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Fantastically reasonable: ambivalence in the representation of science and technology in super-hero comics

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Disciplines
  • Astronomy
  • Communication
  • Linguistics

Abstract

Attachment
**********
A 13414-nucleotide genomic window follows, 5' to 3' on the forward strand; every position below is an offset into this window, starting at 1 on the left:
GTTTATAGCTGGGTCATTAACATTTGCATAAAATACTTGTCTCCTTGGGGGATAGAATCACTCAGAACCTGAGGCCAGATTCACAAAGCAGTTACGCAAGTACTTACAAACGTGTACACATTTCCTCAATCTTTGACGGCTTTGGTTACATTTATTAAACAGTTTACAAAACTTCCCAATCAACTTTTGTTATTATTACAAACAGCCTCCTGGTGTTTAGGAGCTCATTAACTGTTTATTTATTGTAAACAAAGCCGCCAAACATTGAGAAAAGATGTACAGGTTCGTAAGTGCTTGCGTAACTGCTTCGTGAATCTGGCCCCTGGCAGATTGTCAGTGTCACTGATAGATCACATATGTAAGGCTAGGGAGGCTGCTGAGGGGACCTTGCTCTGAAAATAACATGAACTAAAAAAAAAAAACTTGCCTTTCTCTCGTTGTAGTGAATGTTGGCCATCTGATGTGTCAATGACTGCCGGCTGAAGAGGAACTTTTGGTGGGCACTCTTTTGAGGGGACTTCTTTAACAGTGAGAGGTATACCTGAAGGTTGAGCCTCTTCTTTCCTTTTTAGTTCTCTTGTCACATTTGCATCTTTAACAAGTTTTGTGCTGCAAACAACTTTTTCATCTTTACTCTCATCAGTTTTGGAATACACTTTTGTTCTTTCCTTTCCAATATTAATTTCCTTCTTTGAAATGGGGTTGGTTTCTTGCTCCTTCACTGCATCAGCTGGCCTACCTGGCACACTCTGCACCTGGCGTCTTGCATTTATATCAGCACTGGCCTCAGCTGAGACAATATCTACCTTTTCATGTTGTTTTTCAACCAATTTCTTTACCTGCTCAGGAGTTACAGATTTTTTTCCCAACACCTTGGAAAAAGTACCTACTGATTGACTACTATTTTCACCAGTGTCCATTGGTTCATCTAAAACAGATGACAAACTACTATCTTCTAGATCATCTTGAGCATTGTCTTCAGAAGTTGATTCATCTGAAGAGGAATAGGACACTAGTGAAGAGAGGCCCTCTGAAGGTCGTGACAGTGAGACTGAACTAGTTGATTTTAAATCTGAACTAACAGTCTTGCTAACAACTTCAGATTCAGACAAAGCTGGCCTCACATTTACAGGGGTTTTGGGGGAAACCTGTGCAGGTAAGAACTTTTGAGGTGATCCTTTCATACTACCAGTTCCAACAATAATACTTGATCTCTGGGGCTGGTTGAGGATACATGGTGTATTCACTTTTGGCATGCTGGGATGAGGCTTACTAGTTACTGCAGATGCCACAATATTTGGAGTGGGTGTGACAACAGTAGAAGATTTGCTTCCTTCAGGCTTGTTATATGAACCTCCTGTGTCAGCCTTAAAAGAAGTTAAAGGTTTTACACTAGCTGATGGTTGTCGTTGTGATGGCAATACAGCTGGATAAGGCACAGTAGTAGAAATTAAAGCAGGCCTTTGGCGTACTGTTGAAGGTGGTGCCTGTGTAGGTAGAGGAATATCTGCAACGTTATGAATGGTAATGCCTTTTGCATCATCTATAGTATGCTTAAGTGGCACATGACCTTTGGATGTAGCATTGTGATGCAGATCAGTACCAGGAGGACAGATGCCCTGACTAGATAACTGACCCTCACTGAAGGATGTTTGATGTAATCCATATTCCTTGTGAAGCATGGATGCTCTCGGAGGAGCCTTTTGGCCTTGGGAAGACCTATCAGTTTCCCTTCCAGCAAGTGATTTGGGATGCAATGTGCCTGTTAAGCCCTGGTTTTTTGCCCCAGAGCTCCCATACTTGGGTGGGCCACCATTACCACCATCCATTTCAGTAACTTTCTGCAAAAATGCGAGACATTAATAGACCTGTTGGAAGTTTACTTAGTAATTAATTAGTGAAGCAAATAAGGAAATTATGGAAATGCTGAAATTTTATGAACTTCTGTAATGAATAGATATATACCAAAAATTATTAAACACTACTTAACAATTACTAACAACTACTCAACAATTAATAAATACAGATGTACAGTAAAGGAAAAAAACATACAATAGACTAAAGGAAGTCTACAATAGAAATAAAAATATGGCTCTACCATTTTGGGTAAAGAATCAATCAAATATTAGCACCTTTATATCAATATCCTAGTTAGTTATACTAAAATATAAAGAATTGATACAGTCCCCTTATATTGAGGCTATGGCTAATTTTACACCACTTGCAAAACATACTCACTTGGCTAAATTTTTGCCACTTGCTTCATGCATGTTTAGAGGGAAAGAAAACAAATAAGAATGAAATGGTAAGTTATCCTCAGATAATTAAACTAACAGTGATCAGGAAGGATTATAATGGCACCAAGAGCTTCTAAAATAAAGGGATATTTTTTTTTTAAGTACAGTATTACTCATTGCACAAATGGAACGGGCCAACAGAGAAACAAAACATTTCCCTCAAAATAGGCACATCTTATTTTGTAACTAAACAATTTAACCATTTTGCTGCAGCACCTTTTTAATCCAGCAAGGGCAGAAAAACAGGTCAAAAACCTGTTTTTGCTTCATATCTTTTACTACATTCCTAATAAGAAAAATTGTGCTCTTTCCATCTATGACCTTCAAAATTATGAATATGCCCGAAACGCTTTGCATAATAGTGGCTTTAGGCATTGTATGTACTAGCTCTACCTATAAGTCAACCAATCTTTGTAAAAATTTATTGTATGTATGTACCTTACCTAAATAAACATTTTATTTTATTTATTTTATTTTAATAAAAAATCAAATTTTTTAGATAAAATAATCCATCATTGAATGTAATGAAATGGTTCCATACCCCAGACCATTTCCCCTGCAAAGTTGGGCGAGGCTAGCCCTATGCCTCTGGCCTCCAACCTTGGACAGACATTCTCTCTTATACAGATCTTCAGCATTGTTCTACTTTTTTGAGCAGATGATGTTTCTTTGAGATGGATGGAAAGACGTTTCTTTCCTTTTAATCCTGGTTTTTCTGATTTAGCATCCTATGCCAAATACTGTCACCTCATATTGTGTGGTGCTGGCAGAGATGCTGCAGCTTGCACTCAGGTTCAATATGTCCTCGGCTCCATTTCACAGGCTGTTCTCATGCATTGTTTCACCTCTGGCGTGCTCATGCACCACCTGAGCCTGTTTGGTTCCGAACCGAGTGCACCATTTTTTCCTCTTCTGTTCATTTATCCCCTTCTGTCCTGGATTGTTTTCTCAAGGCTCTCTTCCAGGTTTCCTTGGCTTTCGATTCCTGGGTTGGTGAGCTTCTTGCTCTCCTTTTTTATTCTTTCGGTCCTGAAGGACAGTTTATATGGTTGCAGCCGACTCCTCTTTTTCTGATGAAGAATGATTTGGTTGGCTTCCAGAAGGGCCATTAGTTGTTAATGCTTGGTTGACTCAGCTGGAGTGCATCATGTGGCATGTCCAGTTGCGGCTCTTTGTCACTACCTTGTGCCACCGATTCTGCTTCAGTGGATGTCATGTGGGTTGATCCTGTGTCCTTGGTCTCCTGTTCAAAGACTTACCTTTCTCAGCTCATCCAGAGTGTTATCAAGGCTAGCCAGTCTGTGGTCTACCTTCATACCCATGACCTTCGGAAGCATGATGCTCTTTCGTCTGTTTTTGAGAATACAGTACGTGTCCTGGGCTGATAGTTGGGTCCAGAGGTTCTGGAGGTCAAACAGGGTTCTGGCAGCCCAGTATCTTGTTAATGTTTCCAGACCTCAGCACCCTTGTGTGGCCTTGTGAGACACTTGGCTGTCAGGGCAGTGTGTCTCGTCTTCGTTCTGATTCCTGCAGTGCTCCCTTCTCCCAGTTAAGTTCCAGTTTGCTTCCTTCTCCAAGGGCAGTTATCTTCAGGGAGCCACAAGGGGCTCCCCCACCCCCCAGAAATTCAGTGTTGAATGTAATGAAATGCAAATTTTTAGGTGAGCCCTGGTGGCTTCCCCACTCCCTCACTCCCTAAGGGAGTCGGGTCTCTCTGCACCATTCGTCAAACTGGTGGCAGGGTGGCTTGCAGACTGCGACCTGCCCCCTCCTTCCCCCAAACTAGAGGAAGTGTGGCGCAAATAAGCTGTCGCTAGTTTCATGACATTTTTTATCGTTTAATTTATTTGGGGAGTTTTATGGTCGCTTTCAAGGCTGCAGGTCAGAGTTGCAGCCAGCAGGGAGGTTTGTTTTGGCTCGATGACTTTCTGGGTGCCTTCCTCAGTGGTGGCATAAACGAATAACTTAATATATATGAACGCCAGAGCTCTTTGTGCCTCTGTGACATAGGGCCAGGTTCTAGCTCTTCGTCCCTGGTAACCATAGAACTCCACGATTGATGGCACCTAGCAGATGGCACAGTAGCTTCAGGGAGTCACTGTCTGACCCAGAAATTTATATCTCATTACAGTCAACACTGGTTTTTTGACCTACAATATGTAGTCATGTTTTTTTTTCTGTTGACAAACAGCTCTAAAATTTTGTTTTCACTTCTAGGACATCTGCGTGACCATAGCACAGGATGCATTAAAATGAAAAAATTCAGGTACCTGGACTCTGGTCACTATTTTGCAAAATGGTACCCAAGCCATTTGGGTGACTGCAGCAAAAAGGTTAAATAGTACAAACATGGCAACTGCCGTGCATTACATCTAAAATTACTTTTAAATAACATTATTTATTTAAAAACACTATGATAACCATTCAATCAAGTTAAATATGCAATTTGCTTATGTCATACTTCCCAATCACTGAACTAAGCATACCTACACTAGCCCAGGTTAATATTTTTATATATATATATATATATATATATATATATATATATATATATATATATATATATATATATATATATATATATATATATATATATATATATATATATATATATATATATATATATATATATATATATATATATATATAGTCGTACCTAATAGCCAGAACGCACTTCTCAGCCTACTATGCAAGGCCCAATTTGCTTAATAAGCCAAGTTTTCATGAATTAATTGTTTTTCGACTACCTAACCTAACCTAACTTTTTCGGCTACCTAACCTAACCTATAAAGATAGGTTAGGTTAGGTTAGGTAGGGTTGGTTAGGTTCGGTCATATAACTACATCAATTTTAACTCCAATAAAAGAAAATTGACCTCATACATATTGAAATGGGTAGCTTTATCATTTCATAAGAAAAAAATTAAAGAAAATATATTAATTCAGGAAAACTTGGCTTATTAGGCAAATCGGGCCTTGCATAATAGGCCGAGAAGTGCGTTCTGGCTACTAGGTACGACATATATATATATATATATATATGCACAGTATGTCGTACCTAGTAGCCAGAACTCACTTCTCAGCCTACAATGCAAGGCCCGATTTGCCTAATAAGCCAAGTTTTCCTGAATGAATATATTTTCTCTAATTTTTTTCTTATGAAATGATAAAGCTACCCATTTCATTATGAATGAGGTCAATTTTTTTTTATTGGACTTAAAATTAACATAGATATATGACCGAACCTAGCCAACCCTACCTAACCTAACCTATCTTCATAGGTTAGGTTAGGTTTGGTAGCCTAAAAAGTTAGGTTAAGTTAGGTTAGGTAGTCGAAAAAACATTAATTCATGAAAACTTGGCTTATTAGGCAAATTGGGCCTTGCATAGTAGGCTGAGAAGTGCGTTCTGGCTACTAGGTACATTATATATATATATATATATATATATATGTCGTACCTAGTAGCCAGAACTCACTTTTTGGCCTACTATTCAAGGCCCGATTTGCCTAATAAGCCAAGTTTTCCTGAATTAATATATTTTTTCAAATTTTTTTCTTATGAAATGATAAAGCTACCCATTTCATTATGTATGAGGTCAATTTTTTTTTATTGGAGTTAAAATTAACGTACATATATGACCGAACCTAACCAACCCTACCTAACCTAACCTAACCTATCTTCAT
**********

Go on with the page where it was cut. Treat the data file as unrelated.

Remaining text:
A long-standing contrast in academic discussions of science concerns its perceived disenchanting or enchanting public impact. In one image, science displaces magical belief in unknowable entities with belief in knowable forces and processes and reduces all things to a single technical measure. In the other, science is itself magically transcendent, expressed in technological adulation and an image of scientists as wizards or priests. This paper shows that these contrasting images are also found in representations of science in super-hero comics, which, given their lowly status in Anglo-American culture, would seem an unlikely place to find such commonality with academic discourse. It is argued that this is evidence that the contrast constitutes an ambivalence arising from the dilemmas that science poses; they are shared rhetorics arising from and reflexively feeding a set of broad cultural concerns. This is explored through consideration of representations of science at a number of levels in the comics, with particular focus on the science-magic constellation, and enchanted and disenchanted imagery in representations of technology and scientists. It is concluded that super-hero comics are one cultural arena where the public meaning of science is actively worked out, an activity that unites “expert” and “non-expert” alike.

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